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The increasing importance of ISO 27001 certification

Let’s do a little refresh about the ISO 27001 and 27002 standard. Back in the nineties the British Standard Institution (BSI) published the British Standard 7799, written by the UK Government’s Department of Trade and Industry. This standard consisted of 2 parts:
– Part 1 was a code of practice which could be seen as an ‘extensive buffet’ of security controls which could be implemented to manage information security
– Part 2 contained the specifications on how to implement an ISMS, including the introduction of the Plan-Do-Check-Act cycle in a future release.

Later on, both parts were adopted by ISO. After some revisions and name changes the BS 7799-1 standard is nowadays known as the ISO 27002 standard, while the BS 7799-2 standard is now known as the ISO 27001 standard.

As far as certification is concerned, it is quite obvious that an organisation can only become ISO 27001 certified. ISO 27002 certification is not possible as this standard only contains best practices and guidelines. About a decade ago Belgian companies were not very eager to obtain certification. And why should they? There was no real pressure from governments, clients or other organisations to clearly prove they securely manage information. And of course there were not that many threats as we face today. During the last few years we noticed a significant change. Why? On one hand, organisations need to protect themselves against the continuous introduction of new cyber threats, cyber attacks, vulnerabilities, technologies, social engineering techniques and even human errors. On the other hand, organisations are required to comply with new legislations as well as specific industry standards.

The GDPR requires organisations processing personal data to ‘adequately protect data’. But when is your data ‘adequately protected’ and even more: how can you easily prove you ‘adequately protect’ your data? ISO 27001 certification is one of the answers. Obtaining the certificate indicates that your organisation followed a risk based approach to identify and implement effective and efficient security controls to protect information on a continuous basis. As such, the certificate will be a great value when proving ‘adequate protection of data’ towards data protection authorities.

As far as the Belgian application of the European ‘Directive on security of network and information systems’ (NIS Directive) is concerned, we can determine that ISO certification will also be the preferred way to prove that an ISMS is maintained and that efficient security controls are in place to appropriately protect information. The transposition of the NIS Directive into a Belgian law is still in progress. As soon as the law is effective and the applicable organisations are notified, organisations have twelve months to adapt their information security policy and another twelve months to have all security controls implemented.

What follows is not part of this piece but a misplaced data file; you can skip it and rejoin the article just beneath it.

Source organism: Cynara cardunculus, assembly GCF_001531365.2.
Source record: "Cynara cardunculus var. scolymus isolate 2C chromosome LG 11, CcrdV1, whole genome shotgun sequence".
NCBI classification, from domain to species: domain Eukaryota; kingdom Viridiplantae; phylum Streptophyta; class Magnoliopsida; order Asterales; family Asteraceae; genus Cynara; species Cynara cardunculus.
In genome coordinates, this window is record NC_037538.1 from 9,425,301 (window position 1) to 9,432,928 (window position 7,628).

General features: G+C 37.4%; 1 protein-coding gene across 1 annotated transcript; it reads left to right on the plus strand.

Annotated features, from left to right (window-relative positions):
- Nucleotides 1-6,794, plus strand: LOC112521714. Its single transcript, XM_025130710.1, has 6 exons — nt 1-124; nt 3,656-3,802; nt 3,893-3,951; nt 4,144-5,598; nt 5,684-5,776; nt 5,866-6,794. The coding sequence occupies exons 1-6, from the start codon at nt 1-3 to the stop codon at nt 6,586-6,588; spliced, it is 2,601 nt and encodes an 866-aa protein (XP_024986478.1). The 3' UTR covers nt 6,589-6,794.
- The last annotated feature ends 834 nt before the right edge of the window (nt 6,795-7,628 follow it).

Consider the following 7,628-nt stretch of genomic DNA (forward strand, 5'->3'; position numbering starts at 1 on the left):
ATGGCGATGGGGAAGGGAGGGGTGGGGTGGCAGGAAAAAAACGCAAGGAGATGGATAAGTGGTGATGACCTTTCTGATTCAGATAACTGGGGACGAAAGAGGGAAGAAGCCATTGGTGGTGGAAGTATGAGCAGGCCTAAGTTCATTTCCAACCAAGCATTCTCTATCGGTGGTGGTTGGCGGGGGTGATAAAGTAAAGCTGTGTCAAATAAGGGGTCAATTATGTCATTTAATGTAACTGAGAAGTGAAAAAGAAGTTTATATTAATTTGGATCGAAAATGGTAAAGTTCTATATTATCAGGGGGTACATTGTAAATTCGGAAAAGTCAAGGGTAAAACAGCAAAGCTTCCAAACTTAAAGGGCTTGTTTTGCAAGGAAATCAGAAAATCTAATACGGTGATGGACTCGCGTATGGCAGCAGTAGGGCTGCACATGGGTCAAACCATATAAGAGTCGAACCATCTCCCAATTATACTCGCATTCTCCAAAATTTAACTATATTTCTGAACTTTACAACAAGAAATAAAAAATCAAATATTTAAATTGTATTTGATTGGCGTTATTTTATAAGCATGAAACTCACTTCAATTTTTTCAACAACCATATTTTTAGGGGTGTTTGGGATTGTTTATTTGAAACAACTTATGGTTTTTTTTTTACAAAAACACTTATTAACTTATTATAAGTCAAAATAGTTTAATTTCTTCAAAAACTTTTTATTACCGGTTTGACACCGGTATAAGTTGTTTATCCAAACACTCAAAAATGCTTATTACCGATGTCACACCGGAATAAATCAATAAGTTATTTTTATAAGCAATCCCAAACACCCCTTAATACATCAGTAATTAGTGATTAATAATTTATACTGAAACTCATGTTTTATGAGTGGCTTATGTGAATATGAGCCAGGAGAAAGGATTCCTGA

Both GDPR and the NIS directive indicate that obtaining or maintaining ISO 27001 certification will become more important than ever. At Toreon we already assist several organisations from different sectors getting ISO 27001 certified. Our direct and pragmatic approach is already appreciated by several customers. The Toreon GRC team will be more than happy to guide you through the complete certification process!

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6 takeaways of the NIS regulation

So, we already learned from Youri’s blog that we are not just looking for good recommendations to stay in Serbia.

Once we researched the right NIS (The Security of Network & Information Systems Regulations), I found that these were the 6 main takeaways for me:

  1. It’s a directive, not a regulation.
    • Just reading the directive itself is not enough. Since it’s a directive, all member states’ governments have to implement their own laws regarding the NIS.
    • Belgium approved a preliminary draft law, but there is no final version yet.
  2. The main goal is to set minimum standards for cybersecurity preparedness
  3. It’s not applicable to all companies. The NIS is only applicable to Digital Service Providers and Operators of Essential Services (aka critical infrastructure providers):
    • Energy
    • Transport
    • Banking
    • Financial market infrastructures
    • Health sector
    • Drinking water supply and distribution
  4. A good way to become NIS-compliant is to implement an Information Security Management System, for instance using ISO27001.
  5. The NIS directive aims for better communication regarding cybersecurity across EU member states. Therefore, each member state needs to have CSIRTs: Computer Security Incident Response Teams. These teams will be responsible for monitoring incidents, providing early threat warnings, and responding to any incident in that country. This is not all they do: they communicate cross border as well. This way, all member states can learn from each other.
  6. Fines are not defined by the European Union. All member states are obligated to develop a system of sanctions. We don’t know what these sanctions are going to be in Belgium yet.

I hope my 6 takeaways are useful and we will be sure to keep you updated as we learn more about the NIS in the months to come.

If you ended up on this blog meaning to plan your trip to Nis, Serbia: I really preferred the Ćevapi for dinner or some Rakia for drinks during my stay there.